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For nearly two years the large and unprecedented flow of refugees from war-torn or underdeveloped countries to the European Union has heavily impacted Europe's political and social life. Providing food and shelter for the masses of refugees reaching the EU, familiarising them with the new realities and cultural differences as well as supporting them through their integration process was and still is a major challenge which the concerned Member States could only face thanks to the spontaneous and overwhelming support of citizens and civil society in general.


Statement by Gonçalo Lobo Xavier, Vice-President of the EESC, on International Youth Day

Today we celebrate International Youth Day, which recognises the power of youth in transforming the world. First launched in Lisbon in 1998, this year's International Youth Day is dedicated to promoting the UN Sustainable Development Goals (SDGs) and their aim to fight global poverty and promote a sustainable world for all. Our ability to implement the SDGs effectively will determine the future of today's youth.


The Paris Agreement is rightly seen as a milestone in the fight against climate change as it is the first such convention to be legally binding under international law.  Europe played no minor role in putting the necessary pressure to clinch this deal. But the 177 signatures of heads of states and governments alone won't be enough. Now it is time for Europe to take the lead again and implementing the necessary policies. This, however, will only be successful with the full involvement of European citizens ....


We have started receiving applications for the 2016 Civil Society Prize, which will reward projects supporting migrants and refugees. We are very happy to have already candidates from France, Germany, Italy and Spain. But we are looking forward to receiving many more from these and other Member States. If you or your organisation are involved in such projects, you can still enter until the 9th  of September.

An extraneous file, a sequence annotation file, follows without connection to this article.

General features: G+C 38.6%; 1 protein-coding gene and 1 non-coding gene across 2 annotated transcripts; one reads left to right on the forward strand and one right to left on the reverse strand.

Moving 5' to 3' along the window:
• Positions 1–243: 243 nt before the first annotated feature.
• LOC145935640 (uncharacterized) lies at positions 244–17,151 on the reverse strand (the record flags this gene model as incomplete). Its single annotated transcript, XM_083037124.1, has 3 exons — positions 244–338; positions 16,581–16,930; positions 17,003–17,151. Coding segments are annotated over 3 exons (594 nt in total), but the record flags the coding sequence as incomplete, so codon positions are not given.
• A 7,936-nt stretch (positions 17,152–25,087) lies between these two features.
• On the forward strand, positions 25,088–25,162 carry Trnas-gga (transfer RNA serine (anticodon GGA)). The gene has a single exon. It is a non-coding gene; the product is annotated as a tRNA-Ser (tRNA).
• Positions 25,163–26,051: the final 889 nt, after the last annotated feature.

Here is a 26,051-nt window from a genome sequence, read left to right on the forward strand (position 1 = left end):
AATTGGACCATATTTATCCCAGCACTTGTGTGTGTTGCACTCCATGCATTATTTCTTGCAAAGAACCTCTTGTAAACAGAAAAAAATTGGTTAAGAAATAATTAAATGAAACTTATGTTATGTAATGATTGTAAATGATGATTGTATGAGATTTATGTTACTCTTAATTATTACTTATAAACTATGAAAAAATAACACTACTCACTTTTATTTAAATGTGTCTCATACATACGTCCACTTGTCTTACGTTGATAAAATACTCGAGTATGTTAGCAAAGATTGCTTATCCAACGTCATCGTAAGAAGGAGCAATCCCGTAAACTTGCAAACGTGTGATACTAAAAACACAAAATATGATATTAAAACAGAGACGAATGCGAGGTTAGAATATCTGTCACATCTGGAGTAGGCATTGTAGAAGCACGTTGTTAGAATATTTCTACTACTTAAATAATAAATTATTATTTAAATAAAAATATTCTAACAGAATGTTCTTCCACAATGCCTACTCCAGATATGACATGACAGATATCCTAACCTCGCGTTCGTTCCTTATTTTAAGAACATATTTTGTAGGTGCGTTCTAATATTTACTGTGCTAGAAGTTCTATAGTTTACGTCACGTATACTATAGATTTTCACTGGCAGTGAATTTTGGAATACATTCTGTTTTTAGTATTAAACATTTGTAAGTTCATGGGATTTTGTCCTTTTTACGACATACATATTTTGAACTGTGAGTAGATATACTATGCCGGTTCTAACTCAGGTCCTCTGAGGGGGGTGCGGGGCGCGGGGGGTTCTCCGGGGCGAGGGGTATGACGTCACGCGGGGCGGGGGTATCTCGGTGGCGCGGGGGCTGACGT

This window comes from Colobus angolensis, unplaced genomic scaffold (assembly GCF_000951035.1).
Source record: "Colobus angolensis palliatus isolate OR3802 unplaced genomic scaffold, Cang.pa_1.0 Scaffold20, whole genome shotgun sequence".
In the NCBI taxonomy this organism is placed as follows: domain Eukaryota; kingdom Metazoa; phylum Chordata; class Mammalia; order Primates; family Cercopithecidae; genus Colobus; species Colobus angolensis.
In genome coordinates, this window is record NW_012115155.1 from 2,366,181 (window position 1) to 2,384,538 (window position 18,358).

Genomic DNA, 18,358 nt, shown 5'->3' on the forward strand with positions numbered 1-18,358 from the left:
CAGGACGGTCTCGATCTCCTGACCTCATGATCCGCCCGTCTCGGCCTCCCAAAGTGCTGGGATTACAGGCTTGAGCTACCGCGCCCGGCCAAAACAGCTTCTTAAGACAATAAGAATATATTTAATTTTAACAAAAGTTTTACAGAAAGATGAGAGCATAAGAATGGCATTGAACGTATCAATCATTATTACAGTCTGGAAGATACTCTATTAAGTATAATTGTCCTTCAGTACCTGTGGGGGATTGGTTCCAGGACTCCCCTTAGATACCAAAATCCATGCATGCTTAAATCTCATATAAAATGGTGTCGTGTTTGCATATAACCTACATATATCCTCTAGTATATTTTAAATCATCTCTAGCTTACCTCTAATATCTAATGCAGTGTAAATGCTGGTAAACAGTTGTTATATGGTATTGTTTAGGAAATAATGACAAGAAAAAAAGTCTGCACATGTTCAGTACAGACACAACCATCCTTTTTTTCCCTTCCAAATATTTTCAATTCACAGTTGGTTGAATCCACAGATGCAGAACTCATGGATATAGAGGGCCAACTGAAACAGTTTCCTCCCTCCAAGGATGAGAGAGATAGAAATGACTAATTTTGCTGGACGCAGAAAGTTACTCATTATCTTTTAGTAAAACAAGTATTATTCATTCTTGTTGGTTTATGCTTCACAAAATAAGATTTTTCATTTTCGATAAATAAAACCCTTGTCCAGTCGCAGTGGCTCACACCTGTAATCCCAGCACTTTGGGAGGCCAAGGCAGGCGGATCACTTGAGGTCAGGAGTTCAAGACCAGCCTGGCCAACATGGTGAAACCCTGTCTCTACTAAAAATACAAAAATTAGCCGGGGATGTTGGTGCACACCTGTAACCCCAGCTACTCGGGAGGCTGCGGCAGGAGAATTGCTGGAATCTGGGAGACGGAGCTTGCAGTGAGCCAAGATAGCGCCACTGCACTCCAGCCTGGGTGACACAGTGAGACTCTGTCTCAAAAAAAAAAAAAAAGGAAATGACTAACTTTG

When the international economic and financial crisis struck, it exposed the structural limitations and contradictions in EMU, depriving the euro of its propensity to attract. The crisis proves that it takes much more than a set of "accountancy" rules such as the stability pact and others, because the underlying problems are not technical but economic and political. Some progress has been made in the past few years by putting in place new rules and mechanisms, notably parts of a Banking Union, but the construction works are far from being completed yet, which contributes to the persisting climate of uncertainty among citizens and business, and hinders the growth potential of the European economy ...


The opportunities presented by the digital industrial revolution require a coordinated response from all stakeholders, a renewed focus on skills and the setting up of regional networks. The European Union urgently needs an “EU 4.0 industrial strategy” – and to complete the Digital Single Market – in order to address the current fragmentation resulting from 28 separate digital policies. This was one of the key points contained in the EESC’s opinion entitled “Industry 4.0 and digital transformation: where to go”, ...


Some 25% of the EU population are older citizens, a growing market of economic and social players in the digital age. The European Union faces a new challenge: the coincidence of longevity and widespread digitalisation. Therefore, changing the approach to the "silver economy" is an imperative, says the EESC.  In its opinion “The digital pillar of growth: e-seniors, a potential 25% of the European population” ...


A year for a new impetus and greater solidarity in Europe

The President of the European Economic and Social Committee, Georges Dassis, met today with the First Vice-President of the European Commission, Frans Timmermans, to deliver the EESC contribution to the Commission's 2017 Work Programme.